The World Bank recently projected a moderate climb in GDP growth in 2014 for Namibia, now considered an upper middle-income country. At the same time, the Namibian government declared a national emergency in response to the growing number of malnutrition-related child deaths in the drought-ridden north.
Mixed signals are not unusual in middle-income countries. On one hand, income derived from the export of natural resources generates encouraging statistics and reassures donors to pack up and focus on low-income countries and fragile states. On the other hand, populations at risk remain as vulnerable as they ever were.
This is particularly true of populations on the periphery, those linguistically, culturally and economically isolated from groups that dominate the capitals, such as the Himba in Namibia or the Turkana or Somalis in northern Kenya (Kenya is set to become a middle-income nation sometime this year); but is also true of those just geographically distant from the wealth and services concentrated around major cities.
These communities are more likely to be malnourished, and vulnerable to natural hazards such as drought and floods, as well as to be sick from malaria, drop out of school, and become climate migrants that make up a new urban poor. Increasingly, their poverty is being exacerbated by consecutive droughts. At certain tipping points, governments and international humanitarian agencies step in to deliver food, fix boreholes and help people through the worst of a dry season. However, the exit — if it happens at all — is more likely to be driven by lack of funds and fatigue rather than any sense of resolution.
In 2013–2014, the International Federation of Red Cross and Red Crescent Societies and the Namibian Red Cross ran an emergency operation for drought-affected populations in the country’s northern region. The evaluation of the operation presented on August 12 first congratulates IFRC for improving the nutrition of children under five through food and cash assistance, and then cautions that these improvements are likely to relapse now that assistance has come to an end. So should the emergency operation continue? For how long? Who will pay for it? What is it really going to take to support communities living through recurrent droughts to build resilient livelihoods again?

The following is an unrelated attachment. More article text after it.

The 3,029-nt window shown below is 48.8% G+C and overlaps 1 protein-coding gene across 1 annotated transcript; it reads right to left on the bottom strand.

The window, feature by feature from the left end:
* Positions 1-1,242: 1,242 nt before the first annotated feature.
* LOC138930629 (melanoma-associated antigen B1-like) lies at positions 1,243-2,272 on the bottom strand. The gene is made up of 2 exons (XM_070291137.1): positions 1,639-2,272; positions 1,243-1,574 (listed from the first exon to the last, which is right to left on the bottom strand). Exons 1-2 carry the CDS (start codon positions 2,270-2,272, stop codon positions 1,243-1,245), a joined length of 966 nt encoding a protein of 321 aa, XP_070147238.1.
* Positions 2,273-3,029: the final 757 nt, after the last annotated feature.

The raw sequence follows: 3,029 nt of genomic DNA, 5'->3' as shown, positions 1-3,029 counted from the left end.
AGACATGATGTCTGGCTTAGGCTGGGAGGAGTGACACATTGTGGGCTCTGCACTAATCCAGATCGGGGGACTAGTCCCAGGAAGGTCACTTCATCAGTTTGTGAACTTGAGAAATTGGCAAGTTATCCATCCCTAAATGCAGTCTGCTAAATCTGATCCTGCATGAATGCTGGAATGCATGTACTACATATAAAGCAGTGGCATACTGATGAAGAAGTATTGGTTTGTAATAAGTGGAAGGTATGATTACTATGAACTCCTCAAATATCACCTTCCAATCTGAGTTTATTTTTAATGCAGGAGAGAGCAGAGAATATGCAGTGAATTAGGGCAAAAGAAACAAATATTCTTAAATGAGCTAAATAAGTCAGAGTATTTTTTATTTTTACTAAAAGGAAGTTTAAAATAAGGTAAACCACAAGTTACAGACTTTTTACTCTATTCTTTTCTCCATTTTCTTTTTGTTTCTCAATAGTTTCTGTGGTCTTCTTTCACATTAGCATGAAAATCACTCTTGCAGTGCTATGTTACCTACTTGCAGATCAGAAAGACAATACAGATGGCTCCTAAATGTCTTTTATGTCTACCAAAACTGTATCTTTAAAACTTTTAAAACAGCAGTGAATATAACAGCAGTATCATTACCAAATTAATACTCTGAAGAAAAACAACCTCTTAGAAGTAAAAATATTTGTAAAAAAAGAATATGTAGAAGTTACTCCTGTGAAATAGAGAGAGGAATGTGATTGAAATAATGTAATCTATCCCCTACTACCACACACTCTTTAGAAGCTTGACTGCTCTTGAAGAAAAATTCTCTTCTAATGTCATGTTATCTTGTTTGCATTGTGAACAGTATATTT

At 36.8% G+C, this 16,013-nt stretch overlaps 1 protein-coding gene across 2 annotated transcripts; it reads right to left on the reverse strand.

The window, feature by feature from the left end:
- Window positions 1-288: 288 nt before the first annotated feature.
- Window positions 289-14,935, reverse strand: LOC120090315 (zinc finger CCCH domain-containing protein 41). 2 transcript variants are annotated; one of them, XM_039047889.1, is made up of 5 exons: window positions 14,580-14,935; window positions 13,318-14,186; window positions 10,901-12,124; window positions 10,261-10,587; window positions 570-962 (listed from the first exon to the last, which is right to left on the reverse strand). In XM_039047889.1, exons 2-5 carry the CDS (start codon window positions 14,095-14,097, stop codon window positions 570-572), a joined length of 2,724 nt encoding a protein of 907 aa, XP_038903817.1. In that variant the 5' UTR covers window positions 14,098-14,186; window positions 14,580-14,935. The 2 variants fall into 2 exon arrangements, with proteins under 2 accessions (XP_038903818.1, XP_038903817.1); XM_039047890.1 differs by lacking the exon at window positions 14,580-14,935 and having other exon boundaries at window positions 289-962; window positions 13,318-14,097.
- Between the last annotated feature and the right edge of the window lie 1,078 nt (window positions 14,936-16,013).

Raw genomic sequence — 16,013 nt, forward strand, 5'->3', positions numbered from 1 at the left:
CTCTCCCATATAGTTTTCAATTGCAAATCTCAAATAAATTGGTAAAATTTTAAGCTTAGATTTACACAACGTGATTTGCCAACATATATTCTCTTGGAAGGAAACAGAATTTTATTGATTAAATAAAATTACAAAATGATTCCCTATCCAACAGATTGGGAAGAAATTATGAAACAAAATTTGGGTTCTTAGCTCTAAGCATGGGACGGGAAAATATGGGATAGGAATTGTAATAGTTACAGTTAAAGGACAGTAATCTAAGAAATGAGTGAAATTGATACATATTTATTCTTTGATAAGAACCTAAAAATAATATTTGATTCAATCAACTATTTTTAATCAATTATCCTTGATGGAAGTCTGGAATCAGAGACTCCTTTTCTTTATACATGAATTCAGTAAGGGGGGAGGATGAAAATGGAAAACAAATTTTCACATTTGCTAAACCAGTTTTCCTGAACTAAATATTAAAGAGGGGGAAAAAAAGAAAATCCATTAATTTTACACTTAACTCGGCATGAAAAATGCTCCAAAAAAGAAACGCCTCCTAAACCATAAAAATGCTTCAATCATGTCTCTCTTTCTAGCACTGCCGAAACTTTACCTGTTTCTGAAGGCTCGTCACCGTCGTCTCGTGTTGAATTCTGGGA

The 2016 World Humanitarian Summit in Istanbul can help tackle these complex questions, not by dealing with them on a case-by-case basis, but by proposing a system that better enables governments, donors, development and humanitarian organizations to collaborate on the solutions. This is crucial, as many many of the limitations we experience as external actors are rooted in poor application and poor appreciation of ownership, rather than a lack of learning or shortage of bright ideas.
One of the great successes of aid work in recent years has been curbing the prevalence of HIV, tuberculosis and malaria, and a significant component of that was that the application was well managed through the decentralized Country Coordinating Mechanisms. CCMs ensured national ownership, national accountability and forced alignment among implementing agencies.
However, in the complex issue of building resilience and emergency response, we lack that discipline and continue to dabble in short, disconnected interventions that make sense primarily through the tunnel vision of the implementing agency, isolated from national ownership and national accountability mechanisms.
For chronic crises, we should learn from the fight against HIV, tuberculosis and malaria, and set up government-led CCMs on resilience to disasters that compel all agencies to align behind a coherent, nationally owned plan, and be accountable for the aspects they are charged to implement.
This is especially true for slow onset disasters and chronic crises in middle-income countries, where the conditions are stable enough to plan long-term, governments can take a rightful lead, and the little aid money remaining needs to be used for maximum, sustainable effect.
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